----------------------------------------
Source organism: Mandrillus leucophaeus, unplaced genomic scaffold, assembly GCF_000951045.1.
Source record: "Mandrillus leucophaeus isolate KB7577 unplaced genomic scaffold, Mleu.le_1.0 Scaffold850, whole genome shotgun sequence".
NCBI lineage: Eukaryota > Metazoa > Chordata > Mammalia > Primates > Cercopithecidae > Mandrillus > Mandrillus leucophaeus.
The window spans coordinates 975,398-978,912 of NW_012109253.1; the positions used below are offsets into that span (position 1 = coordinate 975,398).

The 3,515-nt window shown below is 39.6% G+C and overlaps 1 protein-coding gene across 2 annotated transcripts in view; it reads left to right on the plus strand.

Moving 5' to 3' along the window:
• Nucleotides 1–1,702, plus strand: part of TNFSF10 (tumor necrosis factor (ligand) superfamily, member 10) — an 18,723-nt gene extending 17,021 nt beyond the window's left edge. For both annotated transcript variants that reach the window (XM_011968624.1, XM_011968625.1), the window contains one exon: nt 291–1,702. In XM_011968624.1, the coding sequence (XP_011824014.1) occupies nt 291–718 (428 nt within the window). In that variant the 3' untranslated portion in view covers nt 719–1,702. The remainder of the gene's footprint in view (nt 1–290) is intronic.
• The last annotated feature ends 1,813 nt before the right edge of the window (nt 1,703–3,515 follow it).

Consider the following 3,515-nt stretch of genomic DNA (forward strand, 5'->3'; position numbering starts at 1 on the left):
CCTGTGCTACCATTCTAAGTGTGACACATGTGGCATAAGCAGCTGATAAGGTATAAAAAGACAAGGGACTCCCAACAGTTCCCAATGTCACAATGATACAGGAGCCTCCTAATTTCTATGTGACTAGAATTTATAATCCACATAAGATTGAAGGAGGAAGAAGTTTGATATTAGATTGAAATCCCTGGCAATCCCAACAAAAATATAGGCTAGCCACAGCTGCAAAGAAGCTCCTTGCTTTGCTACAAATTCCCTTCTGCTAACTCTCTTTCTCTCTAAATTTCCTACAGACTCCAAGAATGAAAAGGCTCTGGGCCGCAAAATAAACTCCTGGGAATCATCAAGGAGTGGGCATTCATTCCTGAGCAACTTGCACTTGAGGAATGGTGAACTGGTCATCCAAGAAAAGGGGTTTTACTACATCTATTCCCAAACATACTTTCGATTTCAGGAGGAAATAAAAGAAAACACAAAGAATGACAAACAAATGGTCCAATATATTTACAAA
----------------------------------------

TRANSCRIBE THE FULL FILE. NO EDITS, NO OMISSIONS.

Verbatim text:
Source organism: Mandrillus leucophaeus, unplaced genomic scaffold, assembly GCF_000951045.1.
Source record: "Mandrillus leucophaeus isolate KB7577 unplaced genomic scaffold, Mleu.le_1.0 Scaffold850, whole genome shotgun sequence".
NCBI lineage: Eukaryota > Metazoa > Chordata > Mammalia > Primates > Cercopithecidae > Mandrillus > Mandrillus leucophaeus.
The window spans coordinates 975,398-978,912 of NW_012109253.1; the positions used below are offsets into that span (position 1 = coordinate 975,398).

The 3,515-nt window shown below is 39.6% G+C and overlaps 1 protein-coding gene across 2 annotated transcripts in view; it reads left to right on the plus strand.

Moving 5' to 3' along the window:
• Nucleotides 1–1,702, plus strand: part of TNFSF10 (tumor necrosis factor (ligand) superfamily, member 10) — an 18,723-nt gene extending 17,021 nt beyond the window's left edge. For both annotated transcript variants that reach the window (XM_011968624.1, XM_011968625.1), the window contains one exon: nt 291–1,702. In XM_011968624.1, the coding sequence (XP_011824014.1) occupies nt 291–718 (428 nt within the window). In that variant the 3' untranslated portion in view covers nt 719–1,702. The remainder of the gene's footprint in view (nt 1–290) is intronic.
• The last annotated feature ends 1,813 nt before the right edge of the window (nt 1,703–3,515 follow it).

Consider the following 3,515-nt stretch of genomic DNA (forward strand, 5'->3'; position numbering starts at 1 on the left):
CCTGTGCTACCATTCTAAGTGTGACACATGTGGCATAAGCAGCTGATAAGGTATAAAAAGACAAGGGACTCCCAACAGTTCCCAATGTCACAATGATACAGGAGCCTCCTAATTTCTATGTGACTAGAATTTATAATCCACATAAGATTGAAGGAGGAAGAAGTTTGATATTAGATTGAAATCCCTGGCAATCCCAACAAAAATATAGGCTAGCCACAGCTGCAAAGAAGCTCCTTGCTTTGCTACAAATTCCCTTCTGCTAACTCTCTTTCTCTCTAAATTTCCTACAGACTCCAAGAATGAAAAGGCTCTGGGCCGCAAAATAAACTCCTGGGAATCATCAAGGAGTGGGCATTCATTCCTGAGCAACTTGCACTTGAGGAATGGTGAACTGGTCATCCAAGAAAAGGGGTTTTACTACATCTATTCCCAAACATACTTTCGATTTCAGGAGGAAATAAAAGAAAACACAAAGAATGACAAACAAATGGTCCAATATATTTACAAA